By this time, police had linked Ms Glennon’s murder to the Karrakatta rape, after a tiny fragment of DNA found underneath the lawyer’s fingernails was entered into the state’s DNA database and found to match sperm samples taken from the 17-year-old victim.

They believed the man who had brutally abducted and raped the girl was the same man who had killed Ms Glennon.

Examination of the shorts the 17-year-old had been wearing on the night she was attacked had already revealed the presence of one blue polyester fibre and fresh tape lifts taken from the garment in early 2014 then revealed another one.

Meanwhile, the shirt Ms Glennon had been wearing had been sent to the FBI in Washington DC for testing and officers there had scraped debris off it, sending the scrapings back to the ChemCentre, where 11 blue polyester fibres were discovered.

These blue polyester fibres were of the same type as the blue polyester fibres found in Ms Glennon’s hair, in Ms Rimmer’s hair and on the 17-year-old’s shorts.

Link to Telstra car and clothing

Scientists continued their work behind the scenes and soon made another breakthrough.

Mr Rees told the court his team at ChemCentre had noticed the 20 grey polyester fibres found in Ms Rimmer’s hair looked as though they may have come from the sort of fabric used in the interior of cars.

They then began an exhaustive search through car wrecking yards and compounds where police kept seized vehicles and in 2014 discovered that the grey fibres matched seat inserts from the 1996 VS series of Holden Commodore.

Now they were looking for a perpetrator who likely drove a particular model of car.

In December 2016 Edwards was arrested and on the same day the car he had been issued by his employer in late April 1996 was seized from its new owner in Chidlow, on Perth’s outskirts.

That car was a 1996 Holden Commodore VS series 1 station wagon.

Scientists now had the opportunity to compare their fibres with control samples from the very car driven by Edwards at the time Ms Rimmer and Ms Glennon were murdered.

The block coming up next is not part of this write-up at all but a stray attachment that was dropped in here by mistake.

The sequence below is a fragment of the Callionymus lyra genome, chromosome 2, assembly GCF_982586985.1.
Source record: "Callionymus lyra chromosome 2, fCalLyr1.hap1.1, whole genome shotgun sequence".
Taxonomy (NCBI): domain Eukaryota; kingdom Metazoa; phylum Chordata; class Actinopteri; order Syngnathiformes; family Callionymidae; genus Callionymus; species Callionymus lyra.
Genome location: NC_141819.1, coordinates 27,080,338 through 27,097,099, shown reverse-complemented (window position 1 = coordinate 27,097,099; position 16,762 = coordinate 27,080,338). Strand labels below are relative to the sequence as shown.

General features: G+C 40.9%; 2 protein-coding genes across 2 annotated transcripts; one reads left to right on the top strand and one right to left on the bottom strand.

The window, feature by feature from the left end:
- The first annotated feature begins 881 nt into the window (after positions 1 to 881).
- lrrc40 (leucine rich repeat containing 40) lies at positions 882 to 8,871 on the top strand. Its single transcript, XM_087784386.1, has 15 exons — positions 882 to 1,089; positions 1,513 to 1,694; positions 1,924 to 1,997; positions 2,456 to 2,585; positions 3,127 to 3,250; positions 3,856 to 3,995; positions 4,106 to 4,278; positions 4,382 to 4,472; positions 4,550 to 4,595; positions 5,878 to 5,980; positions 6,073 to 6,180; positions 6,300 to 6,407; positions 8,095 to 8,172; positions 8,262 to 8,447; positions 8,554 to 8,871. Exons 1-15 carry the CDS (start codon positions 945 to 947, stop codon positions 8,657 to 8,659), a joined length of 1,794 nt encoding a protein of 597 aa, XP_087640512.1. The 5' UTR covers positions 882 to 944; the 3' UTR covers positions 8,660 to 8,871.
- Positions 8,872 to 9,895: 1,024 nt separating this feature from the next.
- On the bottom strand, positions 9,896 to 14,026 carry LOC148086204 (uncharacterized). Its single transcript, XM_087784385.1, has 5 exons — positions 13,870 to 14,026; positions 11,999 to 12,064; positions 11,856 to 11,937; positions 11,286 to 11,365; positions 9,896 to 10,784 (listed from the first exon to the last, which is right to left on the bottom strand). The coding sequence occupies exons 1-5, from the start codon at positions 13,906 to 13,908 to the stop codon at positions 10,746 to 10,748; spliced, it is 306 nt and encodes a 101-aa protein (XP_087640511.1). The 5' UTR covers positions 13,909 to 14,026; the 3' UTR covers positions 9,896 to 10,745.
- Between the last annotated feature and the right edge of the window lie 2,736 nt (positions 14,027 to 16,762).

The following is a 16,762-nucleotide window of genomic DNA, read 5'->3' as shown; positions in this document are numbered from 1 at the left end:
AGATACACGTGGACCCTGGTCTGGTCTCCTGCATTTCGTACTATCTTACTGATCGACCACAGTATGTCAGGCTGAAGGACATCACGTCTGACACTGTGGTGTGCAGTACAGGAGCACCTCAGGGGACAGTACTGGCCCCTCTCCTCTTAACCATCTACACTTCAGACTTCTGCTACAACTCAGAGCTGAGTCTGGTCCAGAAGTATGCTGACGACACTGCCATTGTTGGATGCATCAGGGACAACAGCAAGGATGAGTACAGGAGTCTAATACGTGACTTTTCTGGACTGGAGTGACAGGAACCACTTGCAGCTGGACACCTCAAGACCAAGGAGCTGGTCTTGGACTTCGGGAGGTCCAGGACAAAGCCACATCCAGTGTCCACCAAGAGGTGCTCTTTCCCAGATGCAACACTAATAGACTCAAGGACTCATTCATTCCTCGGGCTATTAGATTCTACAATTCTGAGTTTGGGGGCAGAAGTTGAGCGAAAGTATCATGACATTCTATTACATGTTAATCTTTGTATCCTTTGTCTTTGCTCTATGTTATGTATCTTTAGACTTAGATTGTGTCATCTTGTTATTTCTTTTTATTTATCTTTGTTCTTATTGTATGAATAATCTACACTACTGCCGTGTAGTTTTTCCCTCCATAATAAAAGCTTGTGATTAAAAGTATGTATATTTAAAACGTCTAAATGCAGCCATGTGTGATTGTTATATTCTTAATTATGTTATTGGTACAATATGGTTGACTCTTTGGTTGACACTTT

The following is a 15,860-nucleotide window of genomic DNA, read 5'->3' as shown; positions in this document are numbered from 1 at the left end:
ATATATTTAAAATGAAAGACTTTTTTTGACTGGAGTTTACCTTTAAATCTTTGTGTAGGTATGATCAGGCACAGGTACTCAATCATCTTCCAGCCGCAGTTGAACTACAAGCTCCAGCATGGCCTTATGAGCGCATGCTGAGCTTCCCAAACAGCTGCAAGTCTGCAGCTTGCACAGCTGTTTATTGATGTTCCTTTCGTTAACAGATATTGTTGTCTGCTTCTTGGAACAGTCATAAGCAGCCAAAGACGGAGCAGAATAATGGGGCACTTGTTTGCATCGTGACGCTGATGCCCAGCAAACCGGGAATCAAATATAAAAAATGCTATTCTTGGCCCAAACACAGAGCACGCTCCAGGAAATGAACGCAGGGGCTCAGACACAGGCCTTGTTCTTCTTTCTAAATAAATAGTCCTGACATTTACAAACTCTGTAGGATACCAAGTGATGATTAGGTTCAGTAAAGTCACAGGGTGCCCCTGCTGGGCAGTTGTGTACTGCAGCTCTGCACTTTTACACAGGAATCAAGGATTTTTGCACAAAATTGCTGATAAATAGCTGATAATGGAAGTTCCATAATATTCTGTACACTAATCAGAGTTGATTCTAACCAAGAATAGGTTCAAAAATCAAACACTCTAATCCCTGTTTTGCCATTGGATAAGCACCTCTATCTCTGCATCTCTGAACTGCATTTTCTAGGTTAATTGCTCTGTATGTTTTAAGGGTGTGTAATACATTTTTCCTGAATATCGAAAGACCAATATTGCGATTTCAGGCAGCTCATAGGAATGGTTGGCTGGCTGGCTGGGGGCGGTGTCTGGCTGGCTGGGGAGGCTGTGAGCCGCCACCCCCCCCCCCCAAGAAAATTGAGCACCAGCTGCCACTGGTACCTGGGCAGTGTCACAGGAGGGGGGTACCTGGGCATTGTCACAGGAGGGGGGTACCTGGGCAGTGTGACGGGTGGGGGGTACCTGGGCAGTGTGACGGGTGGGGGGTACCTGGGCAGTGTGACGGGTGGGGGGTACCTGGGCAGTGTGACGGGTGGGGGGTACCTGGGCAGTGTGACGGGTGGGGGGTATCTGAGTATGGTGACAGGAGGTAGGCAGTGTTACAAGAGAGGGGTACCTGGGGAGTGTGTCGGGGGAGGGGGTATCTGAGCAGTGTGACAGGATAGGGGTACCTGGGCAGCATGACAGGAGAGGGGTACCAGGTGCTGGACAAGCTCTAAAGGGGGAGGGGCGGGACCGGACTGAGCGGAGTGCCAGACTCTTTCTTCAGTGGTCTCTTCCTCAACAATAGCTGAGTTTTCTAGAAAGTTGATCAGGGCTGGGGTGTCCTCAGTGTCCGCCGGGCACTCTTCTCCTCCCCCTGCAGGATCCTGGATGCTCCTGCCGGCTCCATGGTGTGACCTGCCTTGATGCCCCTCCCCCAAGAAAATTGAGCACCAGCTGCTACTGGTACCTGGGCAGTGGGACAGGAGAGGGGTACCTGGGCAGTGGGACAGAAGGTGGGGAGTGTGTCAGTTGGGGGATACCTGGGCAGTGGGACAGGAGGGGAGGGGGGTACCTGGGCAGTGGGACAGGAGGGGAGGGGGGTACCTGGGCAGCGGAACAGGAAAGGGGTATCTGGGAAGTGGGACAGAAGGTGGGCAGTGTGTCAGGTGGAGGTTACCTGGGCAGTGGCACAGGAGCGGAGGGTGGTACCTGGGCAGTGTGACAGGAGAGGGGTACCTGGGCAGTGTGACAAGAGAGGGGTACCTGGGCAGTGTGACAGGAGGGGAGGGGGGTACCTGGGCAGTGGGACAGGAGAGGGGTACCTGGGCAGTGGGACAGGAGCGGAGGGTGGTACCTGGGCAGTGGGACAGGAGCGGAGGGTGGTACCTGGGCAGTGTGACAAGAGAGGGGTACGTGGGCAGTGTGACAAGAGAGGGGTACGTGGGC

Mr Rees told the court this week two grey polyester fibres found in Ms Glennon’s hair corresponded with control fibres taken from the seat insert material in Edwards’s old car, as did the 20 grey polyester fibres found in Ms Rimmer’s hair.

Other polypropylene fibres found in both women’s hair matched the carpet in the Commodore, he said.

In addition, a forensic search of the Telstra-issue station wagon had uncovered 13 blue polyester fibres in the metal bracket or railing underneath the driver’s seat.

After Edwards’s arrest, police were able to obtain samples of Telstra clothing worn by its technicians in the mid-1990s — specifically, dark blue-coloured trousers and shorts which were manufactured especially for the telco by Yakka, using a bespoke dye called Telstra Navy.

Mr Rees told the court the 13 fibres found in the car matched the Telstra clothing, the same type of clothing Edwards would have worn in the mid-1990s.

He said the blue polyester fibres were of the same type found in the rape victim’s shorts, in Ms Rimmer’s hair and in both Ms Glennon’s hair and on her shirt — and all corresponded with the Telstra clothing.

Defence to call own expert fibre witness

Mr Rees is continuing to give his evidence and defence counsel Paul Yovich SC is yet to cross-examine him.

The scientist said this week that some of the fibres found in Ms Glennon’s hair also matched a 1997 model Toyota Camry, and had similar properties to a 1996 Holden Apollo and three models of Ford Falcon from 1994 and 1995.

This evidence is expected to be seized on by Mr Yovich, who flagged in his opening address to the trial that “the uniqueness or otherwise of these fibres, whether it can safely be said that they can only have come from the sources the state claims” would be of particular focus.

Possible contamination of the fibres was also raised at the outset by the prosecutor, who said the activities of both Ms Rimmer and Ms Glennon in the hours before their murders may explain how particular fibres came to be found in their hair or clothing.

Additionally, the defence has engaged its own expert fibre witness, further suggesting it disputes Mr Powell’s interpretation of the evidence.

The marathon trial, which began in November last year and is being heard by Justice Stephen Hall, is now into its final weeks.

After the fibre evidence wraps up, the prosecution plans to show Edwards’s police interview, which spanned some six hours after his arrest, and then it will be the defence’s turn to make its case.

Whether Edwards will testify in his own defence remains to be seen.

Topics:

murder-and-manslaughter,

law-crime-and-justice,

courts-and-trials,

claremont-6010,

perth-6000,

wa

First posted

April 23, 2020 09:28:28